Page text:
The Willamette River was once a braided river—many shallow channels woven together, dotted with islands and shallow lakes. As the river approached its confluence with the Columbia, it fanned out into a vast network of wetlands, nurturing an abundance of plant and animal life, and since time immemorial, it was the home to several tribes and bands of Indigenous People.
Today there are few remnants of this vibrant river habitat, almost none inside Portland’s city limits. But while the North Reach of the Willamette is now a paved over, polluted industrial wasteland, there are still reminders of the river’s natural wealth along the South Reach, starting about four miles south of downtown Portland. And while the industrialized North Reach can never be a braided river again, the amazing natural areas in the South Reach help us imagine what the river once was and how it still could be.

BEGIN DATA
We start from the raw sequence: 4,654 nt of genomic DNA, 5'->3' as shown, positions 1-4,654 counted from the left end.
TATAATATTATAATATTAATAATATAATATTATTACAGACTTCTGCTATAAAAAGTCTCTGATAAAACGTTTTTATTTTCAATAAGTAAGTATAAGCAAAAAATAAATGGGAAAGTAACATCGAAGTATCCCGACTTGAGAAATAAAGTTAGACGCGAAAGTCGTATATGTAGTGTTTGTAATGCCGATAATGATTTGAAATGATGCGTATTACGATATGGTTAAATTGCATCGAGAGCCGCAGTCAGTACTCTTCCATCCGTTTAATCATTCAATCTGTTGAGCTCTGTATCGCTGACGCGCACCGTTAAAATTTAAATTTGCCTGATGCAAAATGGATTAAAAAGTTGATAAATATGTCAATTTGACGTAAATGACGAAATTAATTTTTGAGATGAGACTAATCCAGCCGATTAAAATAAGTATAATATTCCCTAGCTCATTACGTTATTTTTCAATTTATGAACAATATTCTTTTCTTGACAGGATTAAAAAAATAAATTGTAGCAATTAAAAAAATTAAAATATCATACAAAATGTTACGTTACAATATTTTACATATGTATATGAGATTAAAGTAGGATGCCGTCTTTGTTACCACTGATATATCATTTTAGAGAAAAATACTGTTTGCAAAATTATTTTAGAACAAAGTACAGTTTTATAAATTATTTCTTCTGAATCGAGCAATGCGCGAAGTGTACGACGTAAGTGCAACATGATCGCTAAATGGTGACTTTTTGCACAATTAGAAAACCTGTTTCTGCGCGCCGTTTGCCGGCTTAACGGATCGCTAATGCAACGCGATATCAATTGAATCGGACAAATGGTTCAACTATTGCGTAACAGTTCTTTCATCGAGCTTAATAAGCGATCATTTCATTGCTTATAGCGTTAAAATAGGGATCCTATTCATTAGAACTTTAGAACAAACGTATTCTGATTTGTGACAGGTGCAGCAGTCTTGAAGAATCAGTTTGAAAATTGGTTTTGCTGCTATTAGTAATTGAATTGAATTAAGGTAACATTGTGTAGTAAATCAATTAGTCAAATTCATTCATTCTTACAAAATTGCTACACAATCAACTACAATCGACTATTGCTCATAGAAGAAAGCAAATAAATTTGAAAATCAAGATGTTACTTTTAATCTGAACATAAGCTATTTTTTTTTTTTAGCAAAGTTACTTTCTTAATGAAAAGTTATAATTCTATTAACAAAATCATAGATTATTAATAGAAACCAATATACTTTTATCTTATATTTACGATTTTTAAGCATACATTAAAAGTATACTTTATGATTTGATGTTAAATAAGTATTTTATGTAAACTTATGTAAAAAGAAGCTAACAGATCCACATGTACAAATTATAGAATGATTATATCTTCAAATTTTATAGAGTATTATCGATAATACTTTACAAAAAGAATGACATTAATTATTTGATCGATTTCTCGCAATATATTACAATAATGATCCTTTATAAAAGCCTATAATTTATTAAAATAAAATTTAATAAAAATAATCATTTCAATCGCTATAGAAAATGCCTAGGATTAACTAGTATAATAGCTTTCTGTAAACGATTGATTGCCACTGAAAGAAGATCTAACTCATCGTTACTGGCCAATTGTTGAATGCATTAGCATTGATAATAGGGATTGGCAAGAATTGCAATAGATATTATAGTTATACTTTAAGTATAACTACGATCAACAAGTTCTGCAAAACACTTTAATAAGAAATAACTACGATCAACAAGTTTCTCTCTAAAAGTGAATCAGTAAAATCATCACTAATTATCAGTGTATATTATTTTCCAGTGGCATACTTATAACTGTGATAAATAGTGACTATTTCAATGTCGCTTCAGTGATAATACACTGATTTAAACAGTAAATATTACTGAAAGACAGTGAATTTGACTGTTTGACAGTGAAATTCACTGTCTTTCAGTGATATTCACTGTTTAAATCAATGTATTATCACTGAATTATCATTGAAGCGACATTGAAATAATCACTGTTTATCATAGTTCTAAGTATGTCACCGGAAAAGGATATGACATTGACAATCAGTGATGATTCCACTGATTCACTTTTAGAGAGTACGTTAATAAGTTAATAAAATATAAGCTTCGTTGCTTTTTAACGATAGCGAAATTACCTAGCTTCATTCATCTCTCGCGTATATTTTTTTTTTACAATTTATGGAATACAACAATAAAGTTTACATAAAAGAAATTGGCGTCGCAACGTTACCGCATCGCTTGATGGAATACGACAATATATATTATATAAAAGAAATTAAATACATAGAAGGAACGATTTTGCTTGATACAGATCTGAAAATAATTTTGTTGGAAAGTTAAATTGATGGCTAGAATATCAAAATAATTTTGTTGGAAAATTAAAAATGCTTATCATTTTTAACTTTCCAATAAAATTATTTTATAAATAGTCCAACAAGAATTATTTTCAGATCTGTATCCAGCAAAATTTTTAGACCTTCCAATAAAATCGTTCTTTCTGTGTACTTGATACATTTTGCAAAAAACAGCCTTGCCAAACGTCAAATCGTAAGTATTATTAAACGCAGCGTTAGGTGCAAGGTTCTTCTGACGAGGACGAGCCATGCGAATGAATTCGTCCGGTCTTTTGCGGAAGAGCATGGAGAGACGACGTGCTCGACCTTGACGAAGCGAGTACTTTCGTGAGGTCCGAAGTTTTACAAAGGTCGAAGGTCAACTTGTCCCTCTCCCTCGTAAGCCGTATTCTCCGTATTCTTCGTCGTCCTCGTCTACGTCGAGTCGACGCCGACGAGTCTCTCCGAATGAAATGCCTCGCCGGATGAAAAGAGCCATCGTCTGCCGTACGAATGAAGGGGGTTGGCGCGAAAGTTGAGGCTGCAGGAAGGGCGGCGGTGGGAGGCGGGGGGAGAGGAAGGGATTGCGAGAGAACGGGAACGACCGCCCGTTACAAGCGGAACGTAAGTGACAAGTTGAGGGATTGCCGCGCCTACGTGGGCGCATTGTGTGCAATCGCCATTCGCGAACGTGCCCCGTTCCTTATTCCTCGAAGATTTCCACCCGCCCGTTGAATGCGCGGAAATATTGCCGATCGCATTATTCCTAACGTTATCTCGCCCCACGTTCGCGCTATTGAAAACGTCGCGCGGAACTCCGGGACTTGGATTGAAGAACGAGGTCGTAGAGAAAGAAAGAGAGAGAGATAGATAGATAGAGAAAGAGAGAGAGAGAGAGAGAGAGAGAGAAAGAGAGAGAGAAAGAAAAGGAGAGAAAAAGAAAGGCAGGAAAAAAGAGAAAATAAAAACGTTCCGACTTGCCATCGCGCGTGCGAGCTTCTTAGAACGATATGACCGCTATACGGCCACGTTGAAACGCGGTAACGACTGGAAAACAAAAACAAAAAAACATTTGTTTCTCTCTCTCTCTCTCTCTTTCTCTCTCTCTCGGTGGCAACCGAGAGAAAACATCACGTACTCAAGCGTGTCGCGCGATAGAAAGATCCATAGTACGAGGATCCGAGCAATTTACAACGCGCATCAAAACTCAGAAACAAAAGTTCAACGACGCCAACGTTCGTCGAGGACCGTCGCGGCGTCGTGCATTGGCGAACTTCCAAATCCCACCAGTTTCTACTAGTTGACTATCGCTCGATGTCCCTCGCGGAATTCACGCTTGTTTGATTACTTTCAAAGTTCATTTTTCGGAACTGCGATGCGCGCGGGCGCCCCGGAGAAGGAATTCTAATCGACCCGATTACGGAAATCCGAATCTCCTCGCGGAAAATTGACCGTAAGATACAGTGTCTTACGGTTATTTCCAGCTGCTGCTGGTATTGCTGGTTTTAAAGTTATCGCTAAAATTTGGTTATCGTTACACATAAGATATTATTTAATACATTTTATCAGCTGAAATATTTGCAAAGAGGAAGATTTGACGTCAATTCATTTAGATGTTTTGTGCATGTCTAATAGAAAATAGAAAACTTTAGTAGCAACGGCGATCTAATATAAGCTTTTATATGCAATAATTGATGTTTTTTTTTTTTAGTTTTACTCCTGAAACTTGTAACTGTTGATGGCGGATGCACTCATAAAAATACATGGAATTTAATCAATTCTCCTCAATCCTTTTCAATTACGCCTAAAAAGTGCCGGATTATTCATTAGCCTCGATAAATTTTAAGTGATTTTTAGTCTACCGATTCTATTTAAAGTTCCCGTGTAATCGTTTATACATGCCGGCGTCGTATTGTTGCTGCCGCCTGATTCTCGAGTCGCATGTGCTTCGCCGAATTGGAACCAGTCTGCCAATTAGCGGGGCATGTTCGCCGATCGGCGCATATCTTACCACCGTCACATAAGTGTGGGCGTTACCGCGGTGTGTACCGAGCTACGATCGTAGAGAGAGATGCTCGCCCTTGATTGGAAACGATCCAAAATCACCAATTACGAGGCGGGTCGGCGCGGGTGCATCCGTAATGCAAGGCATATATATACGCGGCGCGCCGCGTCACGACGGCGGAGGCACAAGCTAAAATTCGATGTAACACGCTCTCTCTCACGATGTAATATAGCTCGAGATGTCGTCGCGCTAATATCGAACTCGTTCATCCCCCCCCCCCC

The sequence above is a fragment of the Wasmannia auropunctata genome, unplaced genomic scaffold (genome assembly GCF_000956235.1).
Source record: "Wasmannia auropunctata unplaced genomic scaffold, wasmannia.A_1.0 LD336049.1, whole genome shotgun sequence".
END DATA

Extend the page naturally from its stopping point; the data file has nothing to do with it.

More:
If you look at the river long enough you can see that it has its own story to tell. You can let yourself imagine how the river was a braided river. There were areas that you could actually walk through to get to the other side.
Michael Pouncil, Portland Harbor Community Advisory Group
There’s different bars and islands and lakes and wetlands. It’s just kind of this magical landscape and it was like that for thousands of years.
Sarah Taylor – Braided River Campaign